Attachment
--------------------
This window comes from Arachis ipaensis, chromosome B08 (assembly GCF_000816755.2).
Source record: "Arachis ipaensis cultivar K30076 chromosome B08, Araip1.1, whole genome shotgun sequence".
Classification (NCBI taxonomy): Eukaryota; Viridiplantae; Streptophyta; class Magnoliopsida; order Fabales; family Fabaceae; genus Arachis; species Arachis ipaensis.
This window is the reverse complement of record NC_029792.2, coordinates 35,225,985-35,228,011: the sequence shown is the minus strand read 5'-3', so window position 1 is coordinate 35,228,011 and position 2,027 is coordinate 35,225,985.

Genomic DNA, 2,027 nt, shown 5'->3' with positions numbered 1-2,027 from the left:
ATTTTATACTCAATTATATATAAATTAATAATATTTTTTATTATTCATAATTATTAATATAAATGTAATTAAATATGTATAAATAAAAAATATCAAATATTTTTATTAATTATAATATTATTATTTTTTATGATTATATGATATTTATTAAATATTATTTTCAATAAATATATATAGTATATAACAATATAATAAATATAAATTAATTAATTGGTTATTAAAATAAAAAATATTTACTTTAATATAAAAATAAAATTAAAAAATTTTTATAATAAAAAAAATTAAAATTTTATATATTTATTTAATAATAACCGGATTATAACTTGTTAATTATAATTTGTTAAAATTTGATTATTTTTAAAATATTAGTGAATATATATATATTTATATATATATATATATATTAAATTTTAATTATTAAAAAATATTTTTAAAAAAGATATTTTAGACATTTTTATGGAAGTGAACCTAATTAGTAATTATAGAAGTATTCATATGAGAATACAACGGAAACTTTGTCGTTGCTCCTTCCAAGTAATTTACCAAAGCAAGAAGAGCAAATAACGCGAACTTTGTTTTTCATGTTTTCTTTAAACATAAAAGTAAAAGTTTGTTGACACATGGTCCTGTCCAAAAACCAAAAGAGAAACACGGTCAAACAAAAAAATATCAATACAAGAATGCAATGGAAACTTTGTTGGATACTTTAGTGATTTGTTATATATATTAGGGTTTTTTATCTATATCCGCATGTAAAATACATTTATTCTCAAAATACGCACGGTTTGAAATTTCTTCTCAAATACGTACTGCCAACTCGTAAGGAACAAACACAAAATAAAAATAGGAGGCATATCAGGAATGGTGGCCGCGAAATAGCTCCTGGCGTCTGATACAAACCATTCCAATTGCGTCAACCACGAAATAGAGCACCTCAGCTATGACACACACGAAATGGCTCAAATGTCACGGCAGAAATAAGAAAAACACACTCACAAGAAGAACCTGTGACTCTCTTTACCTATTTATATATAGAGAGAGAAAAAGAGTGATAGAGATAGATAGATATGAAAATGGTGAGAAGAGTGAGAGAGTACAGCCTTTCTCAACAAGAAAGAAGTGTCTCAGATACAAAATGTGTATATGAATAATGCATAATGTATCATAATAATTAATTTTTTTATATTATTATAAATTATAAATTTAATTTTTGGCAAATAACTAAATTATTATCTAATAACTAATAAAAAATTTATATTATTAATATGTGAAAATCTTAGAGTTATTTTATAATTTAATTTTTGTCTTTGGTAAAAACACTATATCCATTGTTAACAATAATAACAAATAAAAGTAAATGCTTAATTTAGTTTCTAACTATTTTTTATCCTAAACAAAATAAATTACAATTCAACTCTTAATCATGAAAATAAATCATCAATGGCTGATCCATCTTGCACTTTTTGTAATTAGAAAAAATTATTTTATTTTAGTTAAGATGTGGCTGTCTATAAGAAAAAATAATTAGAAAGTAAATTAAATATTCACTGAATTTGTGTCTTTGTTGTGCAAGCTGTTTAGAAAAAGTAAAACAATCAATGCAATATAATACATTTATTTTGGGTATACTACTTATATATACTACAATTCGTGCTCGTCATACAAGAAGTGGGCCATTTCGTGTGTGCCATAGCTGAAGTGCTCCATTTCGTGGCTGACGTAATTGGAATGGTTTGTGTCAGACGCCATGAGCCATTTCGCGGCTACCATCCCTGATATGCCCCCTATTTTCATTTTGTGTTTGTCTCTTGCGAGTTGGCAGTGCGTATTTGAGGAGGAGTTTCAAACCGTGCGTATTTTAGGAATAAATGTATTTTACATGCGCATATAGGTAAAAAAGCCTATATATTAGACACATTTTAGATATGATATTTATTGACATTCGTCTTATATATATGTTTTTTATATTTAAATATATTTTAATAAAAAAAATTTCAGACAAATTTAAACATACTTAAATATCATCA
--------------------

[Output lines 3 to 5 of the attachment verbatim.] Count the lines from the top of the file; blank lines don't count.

Classification (NCBI taxonomy): Eukaryota; Viridiplantae; Streptophyta; class Magnoliopsida; order Fabales; family Fabaceae; genus Arachis; species Arachis ipaensis.
This window is the reverse complement of record NC_029792.2, coordinates 35,225,985-35,228,011: the sequence shown is the minus strand read 5'-3', so window position 1 is coordinate 35,228,011 and position 2,027 is coordinate 35,225,985.

Genomic DNA, 2,027 nt, shown 5'->3' with positions numbered 1-2,027 from the left: